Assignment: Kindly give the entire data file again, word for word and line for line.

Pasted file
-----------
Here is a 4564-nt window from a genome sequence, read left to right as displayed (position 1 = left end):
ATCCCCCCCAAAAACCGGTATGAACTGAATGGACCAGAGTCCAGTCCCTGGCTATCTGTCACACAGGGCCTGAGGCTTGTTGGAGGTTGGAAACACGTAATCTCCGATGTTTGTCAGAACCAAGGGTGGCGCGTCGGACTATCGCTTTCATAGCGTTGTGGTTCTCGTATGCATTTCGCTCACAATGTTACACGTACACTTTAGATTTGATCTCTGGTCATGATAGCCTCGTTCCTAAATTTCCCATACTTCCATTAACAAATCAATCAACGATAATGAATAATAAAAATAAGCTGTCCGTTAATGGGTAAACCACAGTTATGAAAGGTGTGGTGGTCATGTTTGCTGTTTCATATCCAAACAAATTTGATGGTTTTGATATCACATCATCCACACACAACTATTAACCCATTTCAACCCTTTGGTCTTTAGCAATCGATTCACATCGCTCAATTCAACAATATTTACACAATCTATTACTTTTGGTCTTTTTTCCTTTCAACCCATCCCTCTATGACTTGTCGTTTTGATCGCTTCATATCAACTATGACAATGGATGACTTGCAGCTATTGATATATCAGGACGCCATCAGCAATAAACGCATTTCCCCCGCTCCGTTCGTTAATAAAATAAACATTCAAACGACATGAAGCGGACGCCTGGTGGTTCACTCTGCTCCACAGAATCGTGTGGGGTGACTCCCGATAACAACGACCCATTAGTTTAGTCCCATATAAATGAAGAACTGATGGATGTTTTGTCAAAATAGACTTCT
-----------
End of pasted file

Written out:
Here is a 4564-nt window from a genome sequence, read left to right as displayed (position 1 = left end):
ATCCCCCCCAAAAACCGGTATGAACTGAATGGACCAGAGTCCAGTCCCTGGCTATCTGTCACACAGGGCCTGAGGCTTGTTGGAGGTTGGAAACACGTAATCTCCGATGTTTGTCAGAACCAAGGGTGGCGCGTCGGACTATCGCTTTCATAGCGTTGTGGTTCTCGTATGCATTTCGCTCACAATGTTACACGTACACTTTAGATTTGATCTCTGGTCATGATAGCCTCGTTCCTAAATTTCCCATACTTCCATTAACAAATCAATCAACGATAATGAATAATAAAAATAAGCTGTCCGTTAATGGGTAAACCACAGTTATGAAAGGTGTGGTGGTCATGTTTGCTGTTTCATATCCAAACAAATTTGATGGTTTTGATATCACATCATCCACACACAACTATTAACCCATTTCAACCCTTTGGTCTTTAGCAATCGATTCACATCGCTCAATTCAACAATATTTACACAATCTATTACTTTTGGTCTTTTTTCCTTTCAACCCATCCCTCTATGACTTGTCGTTTTGATCGCTTCATATCAACTATGACAATGGATGACTTGCAGCTATTGATATATCAGGACGCCATCAGCAATAAACGCATTTCCCCCGCTCCGTTCGTTAATAAAATAAACATTCAAACGACATGAAGCGGACGCCTGGTGGTTCACTCTGCTCCACAGAATCGTGTGGGGTGACTCCCGATAACAACGACCCATTAGTTTAGTCCCATATAAATGAAGAACTGATGGATGTTTTGTCAAAATAGACTTCT